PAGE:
Online speech per­cep­tion exper­i­ments: Democ­ra­tiz­ing sci­ence and teaching.

Christi­na Y. Tzeng, San José State University

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Full Tran­script:

Christi­na Y. Tzeng:
All right. Thank you, Rachel, for the intro­duc­tion at the begin­ning of the ses­sion and to both you and Joshua for gath­er­ing us in this space. I also want to say thank you upfront for every­one who is still here at the last talk of the day. I am excit­ed to share about my expe­ri­ence con­duct­ing speech per­cep­tion exper­i­ments online, high­light­ing the pow­er for these online exper­i­ments to democ­ra­tize sci­ence and teach­ing. I’ll aim to achieve two objec­tives in my talk today. The first is to share some find­ings that add to what we now know is a grow­ing piece of evi­dence that online speech per­cep­tion exper­i­ments are high­ly effi­cient and do yield robust data. The sec­ond objec­tive is to share some thoughts on how online exper­i­ments, more broad­ly, can make sci­ence more acces­si­ble for both researchers and participants.

Christi­na Y. Tzeng:
In my work, I study how we, as lis­ten­ers, over­come the enor­mous amount of vari­a­tion that we encounter when we lis­ten to dif­fer­ent voic­es and utter­ances. Our exper­i­ments typ­i­cal­ly require par­tic­i­pants to lis­ten to audi­to­ry stim­uli and make sub­se­quent respons­es on a com­put­er to each one. For in-per­son or in-lab exper­i­ments, this would typ­i­cal­ly require what’s pic­tured on the left: a sound-atten­u­at­ed, dis­trac­tion-free booth, high-qual­i­ty head­phones, and spe­cial­ized soft­ware, as well as hardware.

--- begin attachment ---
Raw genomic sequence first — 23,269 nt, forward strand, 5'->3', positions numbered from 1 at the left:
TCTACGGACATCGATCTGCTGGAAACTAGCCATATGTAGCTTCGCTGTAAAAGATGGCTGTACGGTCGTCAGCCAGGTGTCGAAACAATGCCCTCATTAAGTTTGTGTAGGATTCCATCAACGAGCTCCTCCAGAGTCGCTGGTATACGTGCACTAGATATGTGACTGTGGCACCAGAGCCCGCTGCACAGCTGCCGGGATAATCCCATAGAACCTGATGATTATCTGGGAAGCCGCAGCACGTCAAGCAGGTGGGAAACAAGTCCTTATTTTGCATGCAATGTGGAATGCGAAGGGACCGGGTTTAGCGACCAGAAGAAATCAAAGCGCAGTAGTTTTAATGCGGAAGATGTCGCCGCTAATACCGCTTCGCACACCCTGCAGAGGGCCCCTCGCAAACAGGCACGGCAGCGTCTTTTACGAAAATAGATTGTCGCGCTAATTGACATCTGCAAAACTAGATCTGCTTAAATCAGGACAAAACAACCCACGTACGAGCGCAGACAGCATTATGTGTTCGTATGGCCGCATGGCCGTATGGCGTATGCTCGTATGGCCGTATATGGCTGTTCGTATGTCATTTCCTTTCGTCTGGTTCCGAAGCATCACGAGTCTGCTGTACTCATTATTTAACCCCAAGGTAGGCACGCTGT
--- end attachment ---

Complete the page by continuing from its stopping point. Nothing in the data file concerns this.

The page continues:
Christi­na Y. Tzeng:
As a dis­claimer, I have to state that my first real dive into the world of online exper­i­ments was in late 2019, which makes me a rel­a­tive­ly nov­el user of these online exper­i­men­tal meth­ods, but this is when I start­ed to won­der, “Is such a high­ly con­trolled lis­ten­ing envi­ron­ment real­ly necessary?”

Christi­na Y. Tzeng: